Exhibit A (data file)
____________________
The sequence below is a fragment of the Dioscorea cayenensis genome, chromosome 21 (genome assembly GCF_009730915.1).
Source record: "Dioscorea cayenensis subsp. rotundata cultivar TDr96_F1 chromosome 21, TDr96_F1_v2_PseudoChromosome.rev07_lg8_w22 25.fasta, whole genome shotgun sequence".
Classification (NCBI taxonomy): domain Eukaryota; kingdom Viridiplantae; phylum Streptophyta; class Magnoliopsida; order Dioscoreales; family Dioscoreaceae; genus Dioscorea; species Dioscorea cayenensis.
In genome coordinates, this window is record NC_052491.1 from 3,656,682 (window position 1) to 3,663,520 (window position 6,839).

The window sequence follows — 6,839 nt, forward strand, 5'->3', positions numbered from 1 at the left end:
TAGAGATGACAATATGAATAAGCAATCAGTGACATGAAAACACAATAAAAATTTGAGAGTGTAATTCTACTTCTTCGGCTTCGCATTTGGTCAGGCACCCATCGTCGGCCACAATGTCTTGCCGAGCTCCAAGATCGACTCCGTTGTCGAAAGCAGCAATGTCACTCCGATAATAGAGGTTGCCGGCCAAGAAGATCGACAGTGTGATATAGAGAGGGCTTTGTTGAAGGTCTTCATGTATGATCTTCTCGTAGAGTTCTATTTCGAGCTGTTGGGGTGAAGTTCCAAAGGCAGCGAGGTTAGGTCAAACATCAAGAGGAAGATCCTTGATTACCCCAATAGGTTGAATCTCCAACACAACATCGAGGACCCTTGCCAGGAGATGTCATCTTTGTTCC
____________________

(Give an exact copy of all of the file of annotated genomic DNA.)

The sequence below is a fragment of the Dioscorea cayenensis genome, chromosome 21 (genome assembly GCF_009730915.1).
Source record: "Dioscorea cayenensis subsp. rotundata cultivar TDr96_F1 chromosome 21, TDr96_F1_v2_PseudoChromosome.rev07_lg8_w22 25.fasta, whole genome shotgun sequence".
Classification (NCBI taxonomy): domain Eukaryota; kingdom Viridiplantae; phylum Streptophyta; class Magnoliopsida; order Dioscoreales; family Dioscoreaceae; genus Dioscorea; species Dioscorea cayenensis.
In genome coordinates, this window is record NC_052491.1 from 3,656,682 (window position 1) to 3,663,520 (window position 6,839).

The window sequence follows — 6,839 nt, forward strand, 5'->3', positions numbered from 1 at the left end:
TAGAGATGACAATATGAATAAGCAATCAGTGACATGAAAACACAATAAAAATTTGAGAGTGTAATTCTACTTCTTCGGCTTCGCATTTGGTCAGGCACCCATCGTCGGCCACAATGTCTTGCCGAGCTCCAAGATCGACTCCGTTGTCGAAAGCAGCAATGTCACTCCGATAATAGAGGTTGCCGGCCAAGAAGATCGACAGTGTGATATAGAGAGGGCTTTGTTGAAGGTCTTCATGTATGATCTTCTCGTAGAGTTCTATTTCGAGCTGTTGGGGTGAAGTTCCAAAGGCAGCGAGGTTAGGTCAAACATCAAGAGGAAGATCCTTGATTACCCCAATAGGTTGAATCTCCAACACAACATCGAGGACCCTTGCCAGGAGATGTCATCTTTGTTCC